There are dozens and dozens of similar political and economic points that have been made and expounded upon. And I'm sure I'm not doing the ones I've brought up much justice here - I'm certainly not the intellectual fall-back for libertarian theory and I'm not going to pretend like I have all the answers. But what I am going to say is that their arguments over the years have seemed increasingly compelling to me as compared to the statist excuses that are offered in the wake of every disaster that happens upon us. The best that government apologists can seem to do is hold steady to that regulation-ratchet claim of government never intervening enough, pretend that free-markets actually exist now (and are ipso facto responsible), and/or just ignore government liability altogether. Those just haven't proven to be convincing arguments to me.

I know I'm holding the fringe-position here. I don't get any better reception from conservatives when I excoriate their views either. I could be as completely wrong as the next guy on any of these issues. But I have to go where my own sense of reason takes me, and every pro-government/pro-corporatist argument I've heard made on the subject has just absolutely fallen apart under the light of that "fringe" libertarian political and economic theory for me.

And trust me, it's not easy to hold those views. It doesn't win me any friends. There's been an awful lot of cognitive dissonance involved on my end. Name about any issue and I've probably been on the opposite side of it at some point. The idea that I was very pro-market-regulation at sixteen is just as embarrassing for me as the fact that I was pro-Bush and pro-Iraq-War when I was twenty. But that doesn't mean I've shut off my mind to new ideas. If someone starts making arguments that can stand up to those of Rothbard and Hoppe, I'm more than willing to listen. But until then, the excuses just don't fly with me.

Wednesday, June 23, 2010

Status Quo as Consequence

In reading some fairly mainstream critiques of libertarianism - which seems to be getting a pretty bad shake lately - I can't help but notice the following sequence of thoughts:

1. Problem X exists.
2. Libertarians do not like X.
3. Libertarians believe that government enables X.
4. Libertarians believe in little/no government.
5. The absence of existing government presents a possibility for X.
6. Libertarian reforms allow for X.

Did anyone else catch the problem with that line of reasoning?

Let's try an example:

1. The BP oil spill exists.
2. Libertarians do not like oil spills.
3. Libertarians believe that government policy actually increases the chance of oil spills and inadequately prevents them.
4. Libertarians call to repeal related government intervention.
5. Without government, the possibility of an oil spill exists.
6. Libertarian reforms allow for oil spills.

Does anyone else find this at least a little puzzling? We have a large government RIGHT NOW. We have massive regulation RIGHT NOW. There is heavy-handed government intervention set up to prevent this exact thing RIGHT NOW. Libertarians make an argument that government intervention actually paves the way for things like oil spills. The liberal (and sometimes conservative) retort is that without government, we'd have oil spills. But WE DO have government. And WE DO have oil spills. THAT is the status quo. So the anti-libertarian argument is basically that, if we oppose the coercive reach of government into our lives, we will get what we have now.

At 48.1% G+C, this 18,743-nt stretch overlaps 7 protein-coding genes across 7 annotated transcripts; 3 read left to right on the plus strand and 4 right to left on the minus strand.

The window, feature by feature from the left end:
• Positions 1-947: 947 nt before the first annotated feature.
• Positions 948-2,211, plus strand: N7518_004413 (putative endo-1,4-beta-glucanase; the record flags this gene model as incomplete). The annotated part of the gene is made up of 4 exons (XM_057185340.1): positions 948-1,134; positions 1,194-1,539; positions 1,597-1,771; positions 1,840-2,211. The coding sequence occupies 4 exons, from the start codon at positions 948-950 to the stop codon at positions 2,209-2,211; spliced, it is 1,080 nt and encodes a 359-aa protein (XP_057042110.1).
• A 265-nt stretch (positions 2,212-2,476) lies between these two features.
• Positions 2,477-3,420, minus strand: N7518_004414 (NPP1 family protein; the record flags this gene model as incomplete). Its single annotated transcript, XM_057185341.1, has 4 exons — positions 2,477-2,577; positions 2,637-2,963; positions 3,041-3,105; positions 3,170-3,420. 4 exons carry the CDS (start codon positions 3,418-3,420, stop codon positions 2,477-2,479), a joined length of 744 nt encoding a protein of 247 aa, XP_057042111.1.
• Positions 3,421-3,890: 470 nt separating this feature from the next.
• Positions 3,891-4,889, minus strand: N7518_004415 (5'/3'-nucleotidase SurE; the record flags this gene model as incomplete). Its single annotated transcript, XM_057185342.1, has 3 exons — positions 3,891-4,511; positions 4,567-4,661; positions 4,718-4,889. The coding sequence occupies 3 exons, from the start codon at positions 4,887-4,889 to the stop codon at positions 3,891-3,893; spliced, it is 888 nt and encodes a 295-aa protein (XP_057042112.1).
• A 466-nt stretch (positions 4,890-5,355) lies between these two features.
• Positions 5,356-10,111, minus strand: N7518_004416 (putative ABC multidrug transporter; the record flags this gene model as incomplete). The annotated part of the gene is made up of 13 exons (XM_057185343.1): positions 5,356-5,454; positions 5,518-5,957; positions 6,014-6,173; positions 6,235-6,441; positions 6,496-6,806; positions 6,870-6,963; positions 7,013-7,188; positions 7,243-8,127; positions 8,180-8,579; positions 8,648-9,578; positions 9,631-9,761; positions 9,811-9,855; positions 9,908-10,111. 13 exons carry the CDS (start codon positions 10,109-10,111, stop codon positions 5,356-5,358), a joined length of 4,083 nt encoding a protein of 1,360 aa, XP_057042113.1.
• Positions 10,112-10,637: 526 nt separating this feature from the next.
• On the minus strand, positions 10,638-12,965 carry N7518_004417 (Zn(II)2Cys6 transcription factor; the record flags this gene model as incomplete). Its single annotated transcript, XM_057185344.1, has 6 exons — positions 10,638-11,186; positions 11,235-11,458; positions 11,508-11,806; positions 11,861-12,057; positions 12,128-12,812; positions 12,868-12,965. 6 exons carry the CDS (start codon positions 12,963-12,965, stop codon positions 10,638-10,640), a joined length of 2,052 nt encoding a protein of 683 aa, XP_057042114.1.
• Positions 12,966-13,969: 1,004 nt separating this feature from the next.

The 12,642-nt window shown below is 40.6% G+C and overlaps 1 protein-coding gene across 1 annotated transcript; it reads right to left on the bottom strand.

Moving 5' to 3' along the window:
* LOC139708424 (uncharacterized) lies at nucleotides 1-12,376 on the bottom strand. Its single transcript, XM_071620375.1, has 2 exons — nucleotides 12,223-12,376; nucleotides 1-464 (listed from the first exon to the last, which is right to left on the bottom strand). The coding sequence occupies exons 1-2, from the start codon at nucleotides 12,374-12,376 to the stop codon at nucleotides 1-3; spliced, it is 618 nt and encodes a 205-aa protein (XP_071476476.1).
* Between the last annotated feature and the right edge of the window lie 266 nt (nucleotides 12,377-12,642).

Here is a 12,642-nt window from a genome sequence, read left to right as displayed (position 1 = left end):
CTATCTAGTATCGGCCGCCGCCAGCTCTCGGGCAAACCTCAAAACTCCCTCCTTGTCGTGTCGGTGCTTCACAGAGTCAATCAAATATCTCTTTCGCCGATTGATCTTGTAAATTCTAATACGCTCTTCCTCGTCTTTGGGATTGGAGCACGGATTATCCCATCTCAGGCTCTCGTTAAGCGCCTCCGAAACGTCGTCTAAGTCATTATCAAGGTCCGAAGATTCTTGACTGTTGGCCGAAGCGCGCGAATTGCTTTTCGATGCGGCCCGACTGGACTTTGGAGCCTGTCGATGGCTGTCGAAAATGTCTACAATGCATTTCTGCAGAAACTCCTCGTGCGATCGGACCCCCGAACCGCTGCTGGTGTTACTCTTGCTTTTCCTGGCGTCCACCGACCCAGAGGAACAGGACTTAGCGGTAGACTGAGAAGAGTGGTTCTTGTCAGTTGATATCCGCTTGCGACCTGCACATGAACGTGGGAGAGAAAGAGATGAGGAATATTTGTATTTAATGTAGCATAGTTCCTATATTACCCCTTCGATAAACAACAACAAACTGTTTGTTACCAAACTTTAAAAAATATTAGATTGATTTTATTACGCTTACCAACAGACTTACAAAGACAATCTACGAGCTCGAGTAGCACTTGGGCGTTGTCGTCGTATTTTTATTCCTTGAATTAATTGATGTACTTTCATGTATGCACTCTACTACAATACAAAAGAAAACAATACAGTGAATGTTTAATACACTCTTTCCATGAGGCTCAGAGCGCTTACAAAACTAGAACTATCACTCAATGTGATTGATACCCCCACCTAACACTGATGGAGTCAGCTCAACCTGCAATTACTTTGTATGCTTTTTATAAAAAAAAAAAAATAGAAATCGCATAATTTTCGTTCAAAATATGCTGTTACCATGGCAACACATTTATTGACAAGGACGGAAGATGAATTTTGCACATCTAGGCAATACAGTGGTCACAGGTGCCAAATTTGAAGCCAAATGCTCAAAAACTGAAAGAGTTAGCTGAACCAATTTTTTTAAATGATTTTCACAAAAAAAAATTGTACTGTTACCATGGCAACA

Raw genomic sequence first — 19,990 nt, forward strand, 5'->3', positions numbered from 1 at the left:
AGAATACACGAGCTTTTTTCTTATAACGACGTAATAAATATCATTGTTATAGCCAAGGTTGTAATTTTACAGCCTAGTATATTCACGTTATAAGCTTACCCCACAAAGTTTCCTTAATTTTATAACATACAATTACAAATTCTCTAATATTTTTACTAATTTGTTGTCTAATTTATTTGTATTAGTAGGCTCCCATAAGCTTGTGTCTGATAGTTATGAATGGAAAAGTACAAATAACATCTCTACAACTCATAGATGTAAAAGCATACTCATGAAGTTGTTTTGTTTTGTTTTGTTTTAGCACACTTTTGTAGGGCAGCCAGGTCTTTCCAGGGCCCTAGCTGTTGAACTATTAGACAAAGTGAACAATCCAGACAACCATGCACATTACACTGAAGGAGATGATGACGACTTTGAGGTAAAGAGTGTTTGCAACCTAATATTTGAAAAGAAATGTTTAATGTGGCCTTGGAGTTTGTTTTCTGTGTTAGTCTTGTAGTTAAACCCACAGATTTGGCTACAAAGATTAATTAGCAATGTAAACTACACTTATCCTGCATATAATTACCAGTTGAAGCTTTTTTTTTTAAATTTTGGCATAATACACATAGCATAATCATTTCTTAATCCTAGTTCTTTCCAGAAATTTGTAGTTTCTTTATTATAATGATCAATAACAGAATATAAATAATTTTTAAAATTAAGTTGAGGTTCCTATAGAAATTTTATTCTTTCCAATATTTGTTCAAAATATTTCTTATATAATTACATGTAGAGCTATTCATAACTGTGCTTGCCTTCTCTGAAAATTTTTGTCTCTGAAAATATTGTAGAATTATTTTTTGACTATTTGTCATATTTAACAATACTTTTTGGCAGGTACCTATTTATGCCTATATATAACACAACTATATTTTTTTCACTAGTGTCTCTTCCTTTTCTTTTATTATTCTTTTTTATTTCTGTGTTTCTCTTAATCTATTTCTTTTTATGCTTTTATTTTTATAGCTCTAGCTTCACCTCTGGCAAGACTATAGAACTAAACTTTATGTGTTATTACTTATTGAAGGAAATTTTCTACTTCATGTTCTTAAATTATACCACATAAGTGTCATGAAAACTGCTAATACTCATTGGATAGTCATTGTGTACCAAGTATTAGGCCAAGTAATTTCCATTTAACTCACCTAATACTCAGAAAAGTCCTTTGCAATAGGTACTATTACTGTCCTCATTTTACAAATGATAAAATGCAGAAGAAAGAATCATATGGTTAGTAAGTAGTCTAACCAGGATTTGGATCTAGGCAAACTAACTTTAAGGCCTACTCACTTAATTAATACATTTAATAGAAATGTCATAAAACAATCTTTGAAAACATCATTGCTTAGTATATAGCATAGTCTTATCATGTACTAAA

Call me un-impressed.

Of course, I'm being exposed to the specifics of the BP situation as of late, but I've heard this exact same argument in all sorts of contexts. In fact, it comes up pretty frequently in arguments from within the libertarian spectrum; minarchy vs. anarchy. Anarchists claim that it's possible to provide justice, protection, and charity in a non-coercive (ie: no government) society. They point out all the ways in which the state is terrible and why it needs to be abolished. Minarchists concede on many of these points but often argue that without an entity with a monopoly on justice (government), we introduce the danger of one we must support one.

What's that you say? Non-sensical you say? Maybe, but the argument is often made nonetheless.

"Why, without a government, a group of people might coalesce and claim a monopoly on violence, and we will be subject to their every whim! So what we must do is create a group of people who have a monopoly on violence so that....wait a minute..."

Can you tell how I feel on the subject? I'm not saying that statists (from minarchists to fascists) don't make some good arguments for their claims. Indeed, given scarce resources and the minority view of libertarian-anarchism, it's safe to say that we've claimed a relatively small amount of intellectuals to give us ideological ammunition. Statists predictably have quite an arsenal of ripe and lucid minds to quash the incessant reproach of libertarian ideals. And I think that's why the previous line of reasoning surprises me so much. If you're a utilitarian with half a brain, you can pick and choose your battles with ease. Why offer such feeble rebuttals as "If you do away with what we have now, won't you just give us the results we currently have?"

Thursday, June 3, 2010

Thick and Thin

I've been contemplating some kind of move towards resolution between thick and thin libertarianism. I can safely say this little task is far beyond my paygrade. However, I think just trying to understand the practical differences between the two views could be of great value in the debate, as the two groups seem to often just be talking past each other. So far, this is how I've formulated the conceptual differences between the two groups: